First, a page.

Corsica: ‘The Island Of Statue-Menhirs’ – Where Humans Lived At Least 7,000 BC

A. Sutherland – AncientPages.com – On Corsica – ‘the island of statue-menhirs’ – human habitation began at least 7000 BC. The island is home to remarkable granite figures—some 13 feet tall and weighing up to two and a half tons. It’s truly an awe-inspiring sight.

Statues were discovered by Prosper Merimée, French historian, novelist and archaeologist during his survey of the island in 1830

With around 80 menhirs, Corsica stands out from other Mediterranean countries with megalithic sites. Most of these menhirs primarily represent dead heroes, warriors, and chieftains.
Spread over a beautiful area of Filitosa and Stantari, they are among the oldest monumental statues in Europe and have been known to natives for as long as anyone can remember.

The echoes of a grand megalithic era persist predominantly through the Corsican death rituals, which hold significant sway in the customs of this age-old society, especially within rural communities. This enduring tradition has withstood even the Catholic Church’s efforts to infuse Christianity into the island.

The surviving dolmens show that they were designed for collective burial. Statues were discovered by Prosper Merimée, French historian, novelist, and archaeologist, during his survey of the island in 1830. This fascinating legacy of huge stone monuments was left by the indigenous megalithic culture that inhabited Corsica millennia ago and flourished until 1400 BC.

Corsica: ‘The Island Of Statue-Menhirs’ - Where Humans Lived At Least 7,000 BCPicture of several millennia old stones at Filitosa, south of Corsica, France. Image credit: Image credit: Braucher – CC BY-SA 4.0 DEED

The origin of the name Corsica is often debated and remains a mystery, and the most pre-dawn time of the island is an unknown page in the history of Europe.

The stone figures in Corsica are uniquely aligned, but they do not align with any known astronomical patterns based on the sun’s or moon’s movements. Instead, they follow a north-south direction. This peculiar alignment remains a mystery even today, adding to their intriguing appeal.

People have always been fascinated by megalithic monuments, and standing megaliths have been unearthed on every continent. However, only a few of them have clearly defined anthropomorphic features. The Corsican granite monuments represent one of the best examples.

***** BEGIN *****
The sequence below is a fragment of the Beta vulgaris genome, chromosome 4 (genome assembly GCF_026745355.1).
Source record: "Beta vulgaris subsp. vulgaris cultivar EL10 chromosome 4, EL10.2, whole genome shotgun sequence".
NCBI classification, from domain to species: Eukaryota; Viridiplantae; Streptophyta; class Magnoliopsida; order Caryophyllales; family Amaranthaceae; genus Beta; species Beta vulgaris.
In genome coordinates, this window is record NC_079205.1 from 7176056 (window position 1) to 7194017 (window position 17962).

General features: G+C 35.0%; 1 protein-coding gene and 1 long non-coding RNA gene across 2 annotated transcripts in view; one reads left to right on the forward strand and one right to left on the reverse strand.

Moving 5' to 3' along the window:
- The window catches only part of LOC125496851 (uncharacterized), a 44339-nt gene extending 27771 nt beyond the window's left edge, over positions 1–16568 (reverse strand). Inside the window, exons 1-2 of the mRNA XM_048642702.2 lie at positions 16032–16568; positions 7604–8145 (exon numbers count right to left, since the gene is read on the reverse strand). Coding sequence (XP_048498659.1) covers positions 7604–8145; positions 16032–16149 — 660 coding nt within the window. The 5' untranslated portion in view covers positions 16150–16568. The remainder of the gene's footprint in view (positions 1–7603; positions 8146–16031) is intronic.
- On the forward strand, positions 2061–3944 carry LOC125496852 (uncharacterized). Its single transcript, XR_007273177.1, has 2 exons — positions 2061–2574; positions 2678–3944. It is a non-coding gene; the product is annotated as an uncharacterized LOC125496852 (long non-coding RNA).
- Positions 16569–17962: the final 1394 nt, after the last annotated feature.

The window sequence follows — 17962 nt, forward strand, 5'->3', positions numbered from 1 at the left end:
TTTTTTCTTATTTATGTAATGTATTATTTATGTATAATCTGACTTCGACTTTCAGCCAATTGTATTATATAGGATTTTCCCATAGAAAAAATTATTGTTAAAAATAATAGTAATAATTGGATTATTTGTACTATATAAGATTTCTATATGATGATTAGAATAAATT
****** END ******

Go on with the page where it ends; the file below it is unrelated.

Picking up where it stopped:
Corsica: ‘The Island Of Statue-Menhirs’ - Where Humans Lived At Least 7,000 BC
Left: Anthropomorphic menhir in Tavera, Corsica. Image source – CC BY-SA 3.0: Right: Statue-Menhir of Tavera. Image credit: Asanotori – CC BY-SA 4.0

During an archaeological expedition in 1954, French archaeologist Roger Grosjean discovered a 160-ft high hill with 17 sculptured menhirs in the south of Corsica, at Filitosa, today’s most celebrated prehistoric site. Later, Grosjean unearthed many more of them, even those depicting daggers and swords of an unusual design.

According to him, Corsica’s carved figures may represent the warriors, the enemy chiefs defeated in war by the so-called Torréens, “torre builders” from the eastern Mediterranean who landed on Corsica about 1500 BC.
“For the origin of sculpture, these monumental figures are as important as the cave drawings of Lascaux and Altamira are for the origin of painting. When you look at one, you know it represents someone—someone to whom you could give a name,” according to Grosjean.

One of Grosjean’s theories suggests that they were the Torréens (Torreans ) or “Sea People” (“People of the Sea”), mysterious Mediterranean seafarers who were depicted on the Corsican monuments. Those seafarers and destructive warriors invaded neighboring cultures like Syria, Palestine, Cyprus, eastern Anatolia, and Egypt in the 2nd millennium BC.

They built dome-shaped temples in Corsica, Sardinia, and other places in the Mediterranean.

Corsica: ‘The Island Of Statue-Menhirs’ - Where Humans Lived At Least 7,000 BC
Filitosa IX, a menhir statue in Filitosa (Corse-du-Sud, France). Image credit: Blejuez – CC BY-SA 3.0 DEED

Some ancient records say the Torréens destroyed many sculptures using their parts to construct their fortresses. According to other theories, they are representations of humans or superhuman figures. Myths of various cultures worldwide widely support this point of view.
The Greek legend tells about Deucalion and Pyrrha, who, after the Flood, threw stones behind their backs and saw them turn into men and women to repopulate the planet.

Corsica has been occupied continuously since the Mesolithic era. Even after the Greek and Roman invasions, Corsicans continued to worship the figures. Even today, the inhabitants of this mysterious island are very proud of the enigmatic aspect of their history.

Written by – A. Sutherland AncientPages.com Staff Writer

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O’Carroll O, Atkinson D. Corsica

D. Facaros, M. Pauls, Corsica

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